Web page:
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03 February 2017, 12:38 | Noel Cummings
Britain Wins Dual-National Exemption From Donald Trump Visa Ban
MPs will debate an invitation for U.S. President Donald Trump to pay a state visit to the United Kingdom after more than 3,300 people across Wearside signed a petition opposing the plan.
The British Parliament will have to decide what to do about a petition to prevent Donald Trump from meeting the Queen.
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Almost 1.7 million people have now added their signatures to the petition, which says such a visit would "cause embarrassment" to the Queen.
Downing Street rejected calls to cancel Trump's visit later this year, saying that the invitation had been issued and accepted during last week's visit of Prime Minister Theresa May to the US.
A rival petition, supporting the state visit plan, had attracted 120,678 signatures, including 227 and 265 from the two constituencies respectively.
Support for calls for the visit to be downgraded rocketed after the president announced his travel ban.
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Donna Watson wrote: "Welcome President Trump", but Kerry Johnson said: "I hope the Queen refuses to see the bad man".
"You are not welcome here, Mr President", headlined the Daily Mirror.
Iraqi-born Tory MP Nadhim Zahawi and former Labour leader Ed Miliband have called for an emergency debate in the Commons on the ban, and SNP MP Tasmina Sheik has tabled an early day motion urging the government to fight the ban.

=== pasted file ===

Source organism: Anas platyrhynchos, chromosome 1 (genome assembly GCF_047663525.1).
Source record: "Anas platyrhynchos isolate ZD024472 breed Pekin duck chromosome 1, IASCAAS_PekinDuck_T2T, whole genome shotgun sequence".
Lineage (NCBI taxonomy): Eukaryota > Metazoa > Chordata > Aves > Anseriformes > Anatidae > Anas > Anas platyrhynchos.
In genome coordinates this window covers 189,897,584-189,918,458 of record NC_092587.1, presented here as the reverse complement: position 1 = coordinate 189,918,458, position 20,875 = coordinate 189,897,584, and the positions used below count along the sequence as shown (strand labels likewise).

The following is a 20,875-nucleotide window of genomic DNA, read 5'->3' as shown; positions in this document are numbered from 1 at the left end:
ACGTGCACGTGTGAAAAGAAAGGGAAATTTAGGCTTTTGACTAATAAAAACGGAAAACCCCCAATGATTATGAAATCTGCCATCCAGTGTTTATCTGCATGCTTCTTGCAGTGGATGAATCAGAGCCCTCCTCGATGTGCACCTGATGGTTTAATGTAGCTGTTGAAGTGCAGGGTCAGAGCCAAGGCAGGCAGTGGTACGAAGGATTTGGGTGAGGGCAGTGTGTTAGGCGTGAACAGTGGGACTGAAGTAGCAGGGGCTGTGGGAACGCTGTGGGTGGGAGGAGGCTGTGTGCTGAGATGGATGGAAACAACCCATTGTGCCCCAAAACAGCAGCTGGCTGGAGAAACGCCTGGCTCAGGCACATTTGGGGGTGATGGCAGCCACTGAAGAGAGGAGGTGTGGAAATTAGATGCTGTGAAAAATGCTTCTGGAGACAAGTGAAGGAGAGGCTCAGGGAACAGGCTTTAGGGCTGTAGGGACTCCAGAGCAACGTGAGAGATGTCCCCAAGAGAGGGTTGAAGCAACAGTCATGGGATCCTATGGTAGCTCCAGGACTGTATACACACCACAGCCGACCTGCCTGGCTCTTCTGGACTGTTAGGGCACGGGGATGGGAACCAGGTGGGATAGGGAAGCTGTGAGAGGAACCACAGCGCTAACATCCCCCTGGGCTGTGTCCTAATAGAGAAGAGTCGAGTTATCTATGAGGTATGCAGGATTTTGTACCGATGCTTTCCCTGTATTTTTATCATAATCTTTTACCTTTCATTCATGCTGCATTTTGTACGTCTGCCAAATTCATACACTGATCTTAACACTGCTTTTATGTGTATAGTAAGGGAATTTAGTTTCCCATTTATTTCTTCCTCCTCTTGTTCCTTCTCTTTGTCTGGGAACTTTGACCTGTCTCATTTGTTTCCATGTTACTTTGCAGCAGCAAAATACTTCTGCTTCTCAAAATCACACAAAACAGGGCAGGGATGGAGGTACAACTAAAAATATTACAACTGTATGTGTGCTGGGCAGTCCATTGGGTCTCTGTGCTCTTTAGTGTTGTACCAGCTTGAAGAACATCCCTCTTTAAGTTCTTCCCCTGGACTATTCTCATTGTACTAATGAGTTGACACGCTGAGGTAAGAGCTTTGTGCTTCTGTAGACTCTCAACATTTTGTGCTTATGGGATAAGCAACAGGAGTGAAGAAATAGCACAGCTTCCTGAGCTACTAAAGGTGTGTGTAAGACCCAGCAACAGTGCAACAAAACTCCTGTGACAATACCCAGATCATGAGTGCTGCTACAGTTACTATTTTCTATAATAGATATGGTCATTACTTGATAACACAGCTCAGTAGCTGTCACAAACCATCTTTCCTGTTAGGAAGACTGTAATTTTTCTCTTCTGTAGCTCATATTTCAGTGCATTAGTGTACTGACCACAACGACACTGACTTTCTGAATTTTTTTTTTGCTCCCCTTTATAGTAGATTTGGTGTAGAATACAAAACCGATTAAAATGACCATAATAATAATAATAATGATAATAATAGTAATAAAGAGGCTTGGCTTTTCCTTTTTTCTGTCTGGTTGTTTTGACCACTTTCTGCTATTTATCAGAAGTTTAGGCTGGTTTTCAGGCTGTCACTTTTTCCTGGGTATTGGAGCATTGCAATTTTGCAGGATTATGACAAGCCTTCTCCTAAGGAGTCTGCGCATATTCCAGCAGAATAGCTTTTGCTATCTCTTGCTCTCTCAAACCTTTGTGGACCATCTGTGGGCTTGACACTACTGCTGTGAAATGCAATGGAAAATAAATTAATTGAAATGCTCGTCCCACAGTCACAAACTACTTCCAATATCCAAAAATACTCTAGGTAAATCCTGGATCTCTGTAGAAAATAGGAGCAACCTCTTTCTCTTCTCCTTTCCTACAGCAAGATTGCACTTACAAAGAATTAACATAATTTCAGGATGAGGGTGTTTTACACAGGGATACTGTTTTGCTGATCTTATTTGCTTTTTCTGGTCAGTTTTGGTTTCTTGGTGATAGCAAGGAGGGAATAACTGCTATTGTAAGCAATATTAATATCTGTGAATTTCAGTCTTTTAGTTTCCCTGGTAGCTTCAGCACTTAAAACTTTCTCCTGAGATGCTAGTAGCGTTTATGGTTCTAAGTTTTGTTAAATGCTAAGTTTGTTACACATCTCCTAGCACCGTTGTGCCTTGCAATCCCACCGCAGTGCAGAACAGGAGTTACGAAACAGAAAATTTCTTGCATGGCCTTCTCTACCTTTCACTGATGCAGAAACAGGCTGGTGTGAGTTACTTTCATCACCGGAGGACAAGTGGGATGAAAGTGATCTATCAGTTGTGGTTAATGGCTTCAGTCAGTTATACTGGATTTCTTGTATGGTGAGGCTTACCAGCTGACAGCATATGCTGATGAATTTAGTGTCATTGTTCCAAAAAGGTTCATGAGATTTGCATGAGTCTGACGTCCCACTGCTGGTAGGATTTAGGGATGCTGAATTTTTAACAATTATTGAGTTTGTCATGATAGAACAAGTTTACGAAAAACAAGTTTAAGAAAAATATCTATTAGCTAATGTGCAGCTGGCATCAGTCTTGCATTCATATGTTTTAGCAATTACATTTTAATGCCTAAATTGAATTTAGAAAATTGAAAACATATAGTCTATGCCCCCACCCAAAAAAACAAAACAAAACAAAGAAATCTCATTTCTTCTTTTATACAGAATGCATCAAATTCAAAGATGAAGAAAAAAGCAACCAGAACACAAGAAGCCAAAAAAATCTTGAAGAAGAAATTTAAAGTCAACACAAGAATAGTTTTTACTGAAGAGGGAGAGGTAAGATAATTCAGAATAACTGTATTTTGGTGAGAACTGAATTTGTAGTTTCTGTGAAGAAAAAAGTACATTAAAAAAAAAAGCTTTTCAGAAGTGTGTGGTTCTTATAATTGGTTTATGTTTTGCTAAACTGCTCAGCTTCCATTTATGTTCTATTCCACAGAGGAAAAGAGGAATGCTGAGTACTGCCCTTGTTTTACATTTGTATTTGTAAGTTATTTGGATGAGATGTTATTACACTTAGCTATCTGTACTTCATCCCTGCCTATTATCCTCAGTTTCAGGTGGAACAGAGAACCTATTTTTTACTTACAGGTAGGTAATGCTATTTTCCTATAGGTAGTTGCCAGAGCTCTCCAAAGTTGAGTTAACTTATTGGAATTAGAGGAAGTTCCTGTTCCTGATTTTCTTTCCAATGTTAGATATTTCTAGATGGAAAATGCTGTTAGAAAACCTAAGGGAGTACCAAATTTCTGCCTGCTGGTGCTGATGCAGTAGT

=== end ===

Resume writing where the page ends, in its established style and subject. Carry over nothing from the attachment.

Ruth Davidson, leader of the Scottish Conservatives, said the visit could not go ahead "while a cruel and divisive policy which discriminates against citizens of the host nation is in place".
Support for the visit came despite the fact that 50% believed the travel ban - which bars Syrian refugees from entering the USA and puts a three-month block on any entrants from Syria, Iran, Iraq, Yemen, Somalia, Sudan and Libya - was a bad idea, compared with 29% who said it was a good idea. However, some Britons with dual nationalities reported facing problems.
UK Foreign Secretary Boris Johnson told his Parliament this morning it's a highly controversial policy.
High-profile British citizens briefly caught up in the new U.S. rules included Somali-born Olympic champion Mo Farah, who slammed a policy based on "ignorance and prejudice" that could keep him apart from his US-based family. The orders affect British citizens with dual nationalities with one of the seven countries.
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